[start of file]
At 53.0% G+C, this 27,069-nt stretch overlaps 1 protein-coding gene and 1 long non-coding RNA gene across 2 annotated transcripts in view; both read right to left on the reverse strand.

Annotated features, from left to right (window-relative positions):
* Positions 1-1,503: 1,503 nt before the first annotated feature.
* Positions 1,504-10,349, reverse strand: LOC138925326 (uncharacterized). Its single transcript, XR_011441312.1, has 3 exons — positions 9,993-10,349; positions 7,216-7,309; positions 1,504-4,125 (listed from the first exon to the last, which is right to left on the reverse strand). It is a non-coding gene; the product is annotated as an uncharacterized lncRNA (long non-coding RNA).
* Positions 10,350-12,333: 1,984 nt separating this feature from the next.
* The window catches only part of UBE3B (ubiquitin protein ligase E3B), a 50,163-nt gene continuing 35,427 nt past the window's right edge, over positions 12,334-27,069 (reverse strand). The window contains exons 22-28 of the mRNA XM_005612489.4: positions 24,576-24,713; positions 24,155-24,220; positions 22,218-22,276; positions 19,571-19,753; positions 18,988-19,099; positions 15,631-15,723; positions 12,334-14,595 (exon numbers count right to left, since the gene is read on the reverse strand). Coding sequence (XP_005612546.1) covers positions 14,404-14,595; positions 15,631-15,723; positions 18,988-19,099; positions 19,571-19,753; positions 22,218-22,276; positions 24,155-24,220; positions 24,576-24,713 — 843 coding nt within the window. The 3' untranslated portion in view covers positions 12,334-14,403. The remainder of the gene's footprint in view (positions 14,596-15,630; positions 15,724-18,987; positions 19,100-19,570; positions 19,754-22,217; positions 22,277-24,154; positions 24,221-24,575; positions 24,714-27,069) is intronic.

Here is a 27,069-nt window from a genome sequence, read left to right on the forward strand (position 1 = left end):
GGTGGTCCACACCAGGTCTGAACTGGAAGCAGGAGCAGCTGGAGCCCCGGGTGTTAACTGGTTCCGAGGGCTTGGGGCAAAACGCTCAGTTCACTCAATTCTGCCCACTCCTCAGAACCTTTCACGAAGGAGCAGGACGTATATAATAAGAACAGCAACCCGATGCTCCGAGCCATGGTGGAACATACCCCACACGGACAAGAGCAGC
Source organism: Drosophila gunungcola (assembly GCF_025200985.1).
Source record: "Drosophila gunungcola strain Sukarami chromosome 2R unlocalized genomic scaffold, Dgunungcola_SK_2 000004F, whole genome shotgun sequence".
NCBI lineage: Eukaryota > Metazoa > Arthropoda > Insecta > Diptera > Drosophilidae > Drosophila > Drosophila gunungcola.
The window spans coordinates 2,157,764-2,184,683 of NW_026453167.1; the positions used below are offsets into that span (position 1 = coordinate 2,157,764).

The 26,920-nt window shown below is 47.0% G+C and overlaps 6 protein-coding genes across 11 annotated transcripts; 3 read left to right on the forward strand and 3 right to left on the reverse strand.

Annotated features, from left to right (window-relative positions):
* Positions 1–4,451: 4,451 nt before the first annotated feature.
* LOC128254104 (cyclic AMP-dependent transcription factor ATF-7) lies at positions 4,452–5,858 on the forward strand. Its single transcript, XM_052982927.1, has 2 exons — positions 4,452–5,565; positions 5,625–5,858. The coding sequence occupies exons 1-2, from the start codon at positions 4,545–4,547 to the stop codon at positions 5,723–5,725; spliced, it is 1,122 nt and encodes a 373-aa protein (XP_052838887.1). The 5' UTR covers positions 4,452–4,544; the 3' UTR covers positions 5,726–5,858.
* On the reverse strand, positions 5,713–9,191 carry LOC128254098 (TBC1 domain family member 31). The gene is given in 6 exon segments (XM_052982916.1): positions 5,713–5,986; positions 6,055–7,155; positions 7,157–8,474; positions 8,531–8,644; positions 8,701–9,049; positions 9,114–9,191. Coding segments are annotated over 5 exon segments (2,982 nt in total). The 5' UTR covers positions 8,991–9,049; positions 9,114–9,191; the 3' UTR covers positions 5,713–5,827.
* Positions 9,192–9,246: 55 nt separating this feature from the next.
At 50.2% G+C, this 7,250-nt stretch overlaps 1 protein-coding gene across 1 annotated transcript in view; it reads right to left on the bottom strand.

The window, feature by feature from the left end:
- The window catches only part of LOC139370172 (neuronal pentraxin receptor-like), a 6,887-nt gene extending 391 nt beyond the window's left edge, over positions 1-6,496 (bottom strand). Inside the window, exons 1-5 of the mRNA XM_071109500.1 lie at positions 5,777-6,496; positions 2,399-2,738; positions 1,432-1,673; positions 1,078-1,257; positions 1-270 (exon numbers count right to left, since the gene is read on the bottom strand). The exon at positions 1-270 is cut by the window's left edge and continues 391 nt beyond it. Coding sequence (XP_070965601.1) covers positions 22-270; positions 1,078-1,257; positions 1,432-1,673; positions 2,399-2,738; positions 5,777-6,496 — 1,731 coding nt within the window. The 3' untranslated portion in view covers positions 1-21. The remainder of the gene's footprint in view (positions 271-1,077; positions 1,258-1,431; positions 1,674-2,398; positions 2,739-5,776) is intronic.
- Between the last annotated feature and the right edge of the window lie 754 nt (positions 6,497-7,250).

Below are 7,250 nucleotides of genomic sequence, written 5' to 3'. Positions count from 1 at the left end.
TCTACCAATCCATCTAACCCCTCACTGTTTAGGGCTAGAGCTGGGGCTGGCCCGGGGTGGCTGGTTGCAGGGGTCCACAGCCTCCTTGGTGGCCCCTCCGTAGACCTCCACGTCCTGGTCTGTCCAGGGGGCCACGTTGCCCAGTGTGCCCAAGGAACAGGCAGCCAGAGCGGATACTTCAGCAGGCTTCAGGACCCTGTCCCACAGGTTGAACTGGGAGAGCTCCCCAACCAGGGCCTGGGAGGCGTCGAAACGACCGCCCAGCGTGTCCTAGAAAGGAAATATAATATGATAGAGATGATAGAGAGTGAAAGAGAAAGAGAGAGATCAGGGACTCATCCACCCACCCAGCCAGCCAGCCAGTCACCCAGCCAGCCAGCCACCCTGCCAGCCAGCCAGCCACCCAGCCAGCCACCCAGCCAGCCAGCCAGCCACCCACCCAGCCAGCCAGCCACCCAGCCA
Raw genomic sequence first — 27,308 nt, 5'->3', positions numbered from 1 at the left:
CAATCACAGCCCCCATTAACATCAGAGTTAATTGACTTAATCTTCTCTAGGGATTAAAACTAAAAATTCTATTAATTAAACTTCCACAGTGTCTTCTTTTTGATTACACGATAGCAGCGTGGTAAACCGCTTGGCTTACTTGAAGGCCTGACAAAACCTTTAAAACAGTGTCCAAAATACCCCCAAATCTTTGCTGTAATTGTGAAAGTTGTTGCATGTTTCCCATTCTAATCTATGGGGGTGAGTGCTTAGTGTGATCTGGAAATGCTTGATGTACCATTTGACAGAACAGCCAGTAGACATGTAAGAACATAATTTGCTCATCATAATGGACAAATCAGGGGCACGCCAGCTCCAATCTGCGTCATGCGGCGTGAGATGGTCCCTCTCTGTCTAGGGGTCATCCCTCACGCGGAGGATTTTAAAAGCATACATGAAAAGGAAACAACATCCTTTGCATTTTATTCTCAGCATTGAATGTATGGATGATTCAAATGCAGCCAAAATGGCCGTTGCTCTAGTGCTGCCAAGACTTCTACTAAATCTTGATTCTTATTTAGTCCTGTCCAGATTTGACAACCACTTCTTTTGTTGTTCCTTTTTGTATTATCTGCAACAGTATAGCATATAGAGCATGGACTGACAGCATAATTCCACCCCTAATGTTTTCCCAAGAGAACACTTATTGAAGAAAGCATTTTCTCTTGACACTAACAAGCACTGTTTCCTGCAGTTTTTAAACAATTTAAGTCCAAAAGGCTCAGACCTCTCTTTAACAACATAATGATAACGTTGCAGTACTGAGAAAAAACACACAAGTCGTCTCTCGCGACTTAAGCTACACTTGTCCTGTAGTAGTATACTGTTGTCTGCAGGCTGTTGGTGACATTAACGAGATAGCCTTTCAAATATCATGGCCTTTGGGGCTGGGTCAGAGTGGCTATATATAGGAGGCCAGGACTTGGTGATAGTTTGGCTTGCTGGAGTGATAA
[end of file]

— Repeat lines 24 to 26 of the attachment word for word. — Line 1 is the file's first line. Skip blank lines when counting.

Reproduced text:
TCTACCAATCCATCTAACCCCTCACTGTTTAGGGCTAGAGCTGGGGCTGGCCCGGGGTGGCTGGTTGCAGGGGTCCACAGCCTCCTTGGTGGCCCCTCCGTAGACCTCCACGTCCTGGTCTGTCCAGGGGGCCACGTTGCCCAGTGTGCCCAAGGAACAGGCAGCCAGAGCGGATACTTCAGCAGGCTTCAGGACCCTGTCCCACAGGTTGAACTGGGAGAGCTCCCCAACCAGGGCCTGGGAGGCGTCGAAACGACCGCCCAGCGTGTCCTAGAAAGGAAATATAATATGATAGAGATGATAGAGAGTGAAAGAGAAAGAGAGAGATCAGGGACTCATCCACCCACCCAGCCAGCCAGCCAGTCACCCAGCCAGCCAGCCACCCTGCCAGCCAGCCAGCCACCCAGCCAGCCACCCAGCCAGCCAGCCAGCCACCCACCCAGCCAGCCAGCCACCCAGCCA
Raw genomic sequence first — 27,308 nt, 5'->3', positions numbered from 1 at the left:
CAATCACAGCCCCCATTAACATCAGAGTTAATTGACTTAATCTTCTCTAGGGATTAAAACTAAAAATTCTATTAATTAAACTTCCACAGTGTCTTCTTTTTGATTACACGATAGCAGCGTGGTAAACCGCTTGGCTTACTTGAAGGCCTGACAAAACCTTTAAAACAGTGTCCAAAATACCCCCAAATCTTTGCTGTAATTGTGAAAGTTGTTGCATGTTTCCCATTCTAATCTATGGGGGTGAGTGCTTAGTGTGATCTGGAAATGCTTGATGTACCATTTGACAGAACAGCCAGTAGACATGTAAGAACATAATTTGCTCATCATAATGGACAAATCAGGGGCACGCCAGCTCCAATCTGCGTCATGCGGCGTGAGATGGTCCCTCTCTGTCTAGGGGTCATCCCTCACGCGGAGGATTTTAAAAGCATACATGAAAAGGAAACAACATCCTTTGCATTTTATTCTCAGCATTGAATGTATGGATGATTCAAATGCAGCCAAAATGGCCGTTGCTCTAGTGCTGCCAAGACTTCTACTAAATCTTGATTCTTATTTAGTCCTGTCCAGATTTGACAACCACTTCTTTTGTTGTTCCTTTTTGTATTATCTGCAACAGTATAGCATATAGAGCATGGACTGACAGCATAATTCCACCCCTAATGTTTTCCCAAGAGAACACTTATTGAAGAAAGCATTTTCTCTTGACACTAACAAGCACTGTTTCCTGCAGTTTTTAAACAATTTAAGTCCAAAAGGCTCAGACCTCTCTTTAACAACATAATGATAACGTTGCAGTACTGAGAAAAAACACACAAGTCGTCTCTCGCGACTTAAGCTACACTTGTCCTGTAGTAGTATACTGTTGTCTGCAGGCTGTTGGTGACATTAACGAGATAGCCTTTCAAATATCATGGCCTTTGGGGCTGGGTCAGAGTGGCTATATATAGGAGGCCAGGACTTGGTGATAGTTTGGCTTGCTGGAGTGATAA